Research Attorney Escapes The Grind Through Nature Photography

, The Connecticut Law Tribune

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It started about 14 years ago, when Gary Hamilton was a soon-to-be-father of twin girls, and he wanted to be ready.

"I figured I would need a decent camera to take pictures of the kids," said Hamilton, a research attorney with the Connecticut Judicial Branch. "After a short time, I got hooked on it. I started upgrading camera bodies and lenses. Then I started to do nature and wildlife photography because I love animals and the outdoors."

Hamilton's hobby has grown since his daughters were born. Although he spends his work week delving into legal research and writing and coordinating continuing legal education programs for the state's judges, on weekends and during vacation time he escapes to nature, photographing what he discovers.

When he takes photos during a trip, he typically goes out alone, rising in the predawn and staying out until sunset. He takes precautions when traveling to places where bears and venomous snakes live, even more so since his wife died of breast cancer in April 2012. "My kids can't afford to lose me," he said. "I will still photograph bears and such, but only under the safest possible conditions."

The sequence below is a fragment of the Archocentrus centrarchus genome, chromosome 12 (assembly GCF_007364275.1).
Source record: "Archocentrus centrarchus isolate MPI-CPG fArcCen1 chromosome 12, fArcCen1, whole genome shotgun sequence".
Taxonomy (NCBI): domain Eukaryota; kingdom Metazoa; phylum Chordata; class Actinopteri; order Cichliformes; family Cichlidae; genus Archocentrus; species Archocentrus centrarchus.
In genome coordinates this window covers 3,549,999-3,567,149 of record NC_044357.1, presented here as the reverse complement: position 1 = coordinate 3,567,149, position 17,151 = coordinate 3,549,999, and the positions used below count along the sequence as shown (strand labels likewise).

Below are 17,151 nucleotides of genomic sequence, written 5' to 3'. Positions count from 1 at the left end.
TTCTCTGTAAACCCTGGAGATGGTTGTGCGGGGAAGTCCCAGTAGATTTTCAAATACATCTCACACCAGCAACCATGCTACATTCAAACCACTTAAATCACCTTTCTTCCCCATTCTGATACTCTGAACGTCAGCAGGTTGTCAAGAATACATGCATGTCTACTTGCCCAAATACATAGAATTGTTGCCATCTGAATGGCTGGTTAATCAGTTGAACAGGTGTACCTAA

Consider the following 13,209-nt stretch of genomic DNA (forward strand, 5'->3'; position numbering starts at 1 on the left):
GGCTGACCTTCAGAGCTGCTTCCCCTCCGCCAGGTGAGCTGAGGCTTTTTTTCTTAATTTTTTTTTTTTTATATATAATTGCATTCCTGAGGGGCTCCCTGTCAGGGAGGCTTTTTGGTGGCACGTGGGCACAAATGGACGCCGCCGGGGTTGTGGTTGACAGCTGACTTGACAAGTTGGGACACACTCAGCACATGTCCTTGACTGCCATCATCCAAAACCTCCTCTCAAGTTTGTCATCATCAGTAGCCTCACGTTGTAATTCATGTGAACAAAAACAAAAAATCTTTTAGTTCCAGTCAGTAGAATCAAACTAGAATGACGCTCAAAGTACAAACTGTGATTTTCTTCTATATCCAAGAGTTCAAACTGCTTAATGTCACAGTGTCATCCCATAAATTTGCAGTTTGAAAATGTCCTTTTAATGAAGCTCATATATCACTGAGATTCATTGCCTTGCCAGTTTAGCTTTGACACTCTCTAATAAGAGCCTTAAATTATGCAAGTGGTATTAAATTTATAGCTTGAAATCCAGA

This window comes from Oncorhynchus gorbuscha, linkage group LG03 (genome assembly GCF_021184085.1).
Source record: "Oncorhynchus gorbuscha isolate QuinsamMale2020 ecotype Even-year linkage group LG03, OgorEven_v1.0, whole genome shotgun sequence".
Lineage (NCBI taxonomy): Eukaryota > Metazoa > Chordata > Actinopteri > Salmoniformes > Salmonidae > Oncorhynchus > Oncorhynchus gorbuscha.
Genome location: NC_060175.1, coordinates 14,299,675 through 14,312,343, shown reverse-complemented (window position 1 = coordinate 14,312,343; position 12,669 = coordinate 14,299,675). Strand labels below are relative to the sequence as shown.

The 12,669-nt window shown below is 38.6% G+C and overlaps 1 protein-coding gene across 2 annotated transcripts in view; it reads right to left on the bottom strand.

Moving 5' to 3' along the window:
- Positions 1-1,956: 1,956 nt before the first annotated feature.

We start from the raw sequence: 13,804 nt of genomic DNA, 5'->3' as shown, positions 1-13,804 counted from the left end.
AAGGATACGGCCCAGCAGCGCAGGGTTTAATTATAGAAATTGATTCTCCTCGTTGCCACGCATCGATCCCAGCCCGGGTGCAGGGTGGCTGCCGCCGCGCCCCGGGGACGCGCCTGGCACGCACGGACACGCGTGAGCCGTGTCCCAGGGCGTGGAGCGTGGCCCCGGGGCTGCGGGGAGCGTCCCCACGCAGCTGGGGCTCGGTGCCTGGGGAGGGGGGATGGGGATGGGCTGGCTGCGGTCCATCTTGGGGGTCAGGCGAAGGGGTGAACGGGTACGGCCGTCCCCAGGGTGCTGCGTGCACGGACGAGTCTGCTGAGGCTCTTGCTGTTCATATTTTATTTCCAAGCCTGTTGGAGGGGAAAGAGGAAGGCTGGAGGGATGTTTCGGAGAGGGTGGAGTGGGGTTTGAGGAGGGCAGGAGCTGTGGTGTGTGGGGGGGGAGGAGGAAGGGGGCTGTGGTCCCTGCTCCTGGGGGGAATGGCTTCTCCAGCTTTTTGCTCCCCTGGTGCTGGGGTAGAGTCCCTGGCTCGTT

Hamilton's hobby has taken him nearly a dozen times to Yellowstone and Grand Teton national parks, where he photographs bears, elk, bison and wolves while they are active and feeding in the spring. He also has traveled to Florida and South Texas on multiple occasions to shoot hummingbirds, egrets and herons.

During Thanksgiving week, Hamilton planned to travel to Palm Beach, Fla., with his daughters to capture more birds in their natural habitat.

"There's a steep learning curve in photography," he said. "It takes a few years for it to sink in before you're good at it. I started by buying photography books and practicing wherever I could."

One of his most memorable trips occurred a few years ago when he participated in a guided trip for photographers through Katmai National Park in Alaska to photograph coastal brown bears in a remote part of the state. He was up close to massive bears, on foot with no weapons for protection.

"That was unbelievable," Hamilton said. "The bears came up to about 25 feet away. They looked so small through my camera and I had to keep doing a reality check to realize the bear was right there. There was a huge lump in my throat, but the guide told me not to worry because they had plenty of food and the bears never bothered us."

Hamilton remembers taking a lunch break within a couple dozen feet of the brown bears as they munched on sedge grass.

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